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By Abimbola A. Laoye-Balogun
I went to a seminar on arbitration at the Lagos Court of Arbitration (LCA) Speaker Series sometime in September 2017. It was my 2nd time being there, having been dragged there by my partner Olawale Balogun, Esq. or ‘Skuly’ as he is fondly called by all that know him well (I call him babe.). The lecture was on the advantages of arbitration while also lecturing on the types of arbitration awards by Fabian Ajogwu (SAN) of Kenna Partners. It was definitely not a long or boring lecture as I’d thought it would be; if it was long, I didn’t notice because I found the discourse intriguing in many ways and felt like if I blinked I’d miss out on something funny or informative. I was right on the ‘Blink and Miss’ or ‘Snooze and Loose’ issue as someone asked what I thought was a very good question; “Are all matters arbitrable?”. Wow! mind officially blown. I had thought of that briefly in the past, as it would seem that no dispute is outside the reach of amicable settlement through arbitration, or so I’d read from countless articulate articles. I however allowed my thoughts to stray to other things like the traffic I was crawling through at the time, hence allowing such an intellectual question to fade off without answers. Sitting in that seminar had brought back that ‘Aha’ feeling; I’d finally get the answer to this question without even opening a book.
Arousing a bit of intellectual banter, the first comment to that question came from a member of the audience towards the tail end of the seminar which related to tax related matters or Industrial Disputes and Revenue matters (Income Tax & other Tax matters), maritime and admiralty related matters specifically. The tests to whether a dispute is arbitrable included:
1. Whether the dispute can be settled lawfully by way of accord and satisfaction (United World Ltd Inc v MTS (1998) 10 NWLR (Pt 568)106),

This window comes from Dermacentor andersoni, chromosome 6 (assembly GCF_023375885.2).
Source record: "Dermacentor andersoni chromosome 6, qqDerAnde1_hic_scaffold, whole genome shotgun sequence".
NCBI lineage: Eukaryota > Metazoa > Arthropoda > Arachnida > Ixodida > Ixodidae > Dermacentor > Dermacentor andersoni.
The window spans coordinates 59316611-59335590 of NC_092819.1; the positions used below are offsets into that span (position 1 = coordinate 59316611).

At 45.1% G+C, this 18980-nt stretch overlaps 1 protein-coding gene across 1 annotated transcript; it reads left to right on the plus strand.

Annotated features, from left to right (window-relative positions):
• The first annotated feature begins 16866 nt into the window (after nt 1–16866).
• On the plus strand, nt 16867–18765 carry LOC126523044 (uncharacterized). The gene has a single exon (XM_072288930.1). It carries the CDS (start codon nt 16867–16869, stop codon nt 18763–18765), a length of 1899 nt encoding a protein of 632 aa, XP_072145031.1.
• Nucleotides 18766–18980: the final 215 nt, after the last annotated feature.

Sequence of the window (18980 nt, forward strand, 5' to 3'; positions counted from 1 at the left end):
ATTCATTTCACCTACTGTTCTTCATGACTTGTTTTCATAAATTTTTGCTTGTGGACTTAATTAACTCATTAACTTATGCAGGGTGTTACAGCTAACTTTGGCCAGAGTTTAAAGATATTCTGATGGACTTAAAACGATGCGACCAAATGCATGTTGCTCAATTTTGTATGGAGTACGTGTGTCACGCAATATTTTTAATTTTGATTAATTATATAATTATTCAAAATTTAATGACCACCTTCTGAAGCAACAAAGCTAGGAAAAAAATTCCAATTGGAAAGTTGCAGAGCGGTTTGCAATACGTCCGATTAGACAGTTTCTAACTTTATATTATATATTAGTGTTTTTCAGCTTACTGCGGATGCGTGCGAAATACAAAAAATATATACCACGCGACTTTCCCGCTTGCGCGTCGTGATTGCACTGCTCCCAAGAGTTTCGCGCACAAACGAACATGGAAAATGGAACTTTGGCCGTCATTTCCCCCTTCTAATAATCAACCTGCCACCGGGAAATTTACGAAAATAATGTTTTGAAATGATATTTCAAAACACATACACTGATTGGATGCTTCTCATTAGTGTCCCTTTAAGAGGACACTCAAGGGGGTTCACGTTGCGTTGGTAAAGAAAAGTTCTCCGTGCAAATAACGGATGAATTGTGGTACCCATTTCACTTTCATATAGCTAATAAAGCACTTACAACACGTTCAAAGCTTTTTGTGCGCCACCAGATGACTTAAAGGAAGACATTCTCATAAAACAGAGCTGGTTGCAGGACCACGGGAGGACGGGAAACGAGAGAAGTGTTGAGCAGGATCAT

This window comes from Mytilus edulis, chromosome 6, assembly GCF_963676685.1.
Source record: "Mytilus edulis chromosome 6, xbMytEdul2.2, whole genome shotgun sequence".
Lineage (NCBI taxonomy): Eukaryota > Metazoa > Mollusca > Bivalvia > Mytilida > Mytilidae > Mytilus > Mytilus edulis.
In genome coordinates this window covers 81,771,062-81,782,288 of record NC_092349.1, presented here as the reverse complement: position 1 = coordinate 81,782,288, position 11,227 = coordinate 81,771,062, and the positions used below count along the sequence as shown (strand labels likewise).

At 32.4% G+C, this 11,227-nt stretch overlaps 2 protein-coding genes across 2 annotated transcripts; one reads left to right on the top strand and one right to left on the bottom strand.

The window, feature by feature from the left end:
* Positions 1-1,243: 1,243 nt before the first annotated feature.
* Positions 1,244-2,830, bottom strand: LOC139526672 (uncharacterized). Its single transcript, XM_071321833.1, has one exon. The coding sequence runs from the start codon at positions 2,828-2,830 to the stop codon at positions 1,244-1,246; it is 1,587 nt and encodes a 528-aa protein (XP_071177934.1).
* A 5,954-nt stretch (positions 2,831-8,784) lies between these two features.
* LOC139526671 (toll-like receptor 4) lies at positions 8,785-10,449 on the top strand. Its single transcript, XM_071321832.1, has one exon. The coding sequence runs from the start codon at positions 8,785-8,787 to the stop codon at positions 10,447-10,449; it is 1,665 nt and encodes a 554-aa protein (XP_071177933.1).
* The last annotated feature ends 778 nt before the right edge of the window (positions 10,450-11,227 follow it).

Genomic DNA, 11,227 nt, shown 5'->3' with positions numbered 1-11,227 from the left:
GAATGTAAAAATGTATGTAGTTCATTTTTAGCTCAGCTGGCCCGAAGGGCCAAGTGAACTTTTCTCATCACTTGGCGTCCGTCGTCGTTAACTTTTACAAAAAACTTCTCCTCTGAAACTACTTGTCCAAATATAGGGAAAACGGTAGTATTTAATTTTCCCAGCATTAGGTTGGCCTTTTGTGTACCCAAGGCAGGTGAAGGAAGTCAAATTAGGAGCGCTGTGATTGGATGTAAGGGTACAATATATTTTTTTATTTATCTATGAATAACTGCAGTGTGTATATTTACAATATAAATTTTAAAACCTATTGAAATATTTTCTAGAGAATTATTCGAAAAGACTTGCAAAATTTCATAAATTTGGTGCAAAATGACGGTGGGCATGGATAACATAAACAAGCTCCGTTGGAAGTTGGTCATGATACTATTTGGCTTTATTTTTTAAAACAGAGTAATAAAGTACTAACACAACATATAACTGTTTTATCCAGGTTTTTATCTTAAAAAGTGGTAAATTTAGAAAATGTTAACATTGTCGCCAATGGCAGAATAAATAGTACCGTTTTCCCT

2. Whether the matter borders on public policy
3. Whether the matter affects the capacity or legal status of a person (individual or corporate)
4. whether the dispute borders on rights or interests in property (real or intellectual) granted by the State, such as land title by registration; patents or trademarks;
5. whether the dispute pertains to claims invoking statutory relief such as claims under employment, retail insurance policies or consumer legislation.
It was concluded that where the answer to the above are in the affirmative, then such matters are not arbitrable.
More importantly, my understanding from this seminar was that the issue of arbitrability may not be very clear in developing economies such as Nigeria, where the issues concerning public policy are more intertwined and often less transparent, and where the competition between evolving private and public interests are sometimes blurred. Therefore, before a dispute can be referred to arbitration, one must consider if “the matters in dispute in each case relates to third party rights or represent an attempt to delegate to the arbitrators, a matter of public interest which could not be determined within the limitations of a private contractual process”. In other words, one must consider the award sought to be granted or which can possibly be granted. For example, where the arbitral award will have the effect of binding third parties or the public at large, such matters cannot be arbitrated upon e.g. a judgement in rem against a ship, an assessment of the rateable value of land, a divorce decree, a winding up order
This led me to understand why tax matters cannot be arbitrated upon. The alternative forum provided for the speedy dispensation for tax matters is the Tax Appeal Tribunal (TAT), of which appeal lies with the Federal High Court. The facilitator stated as a side comment, to buttress his point, that an award against the tax agencies will have the effect of being applicable to the public at large, which is not the way such matters operate. See Shell (Nig.) Exploration and Production Ltd & 3 others v. Federal Inland Revenue Service were the court dealt with this issue by drawing a distinction between the purely private and commercial ambit of tax revenue of the Government of Nigeria or its organ, and matters pertaining to taxation of companies and other bodies carrying on business in Nigeria for which the Federal High Court has exclusive jurisdiction to adjudicate upon same without a doubt.
What I found most interesting was the issue of maritime and admiralty matters, given my knowledge of how broad and complex such matters can be. I have known most maritime matters to be resolved by arbitration, and considering that there is the Maritime Arbitration Association of Nigeria (MAAN), I thought that it would be a ‘no brainer’ for arbitration to apply so long as parties agree to it one way or the other.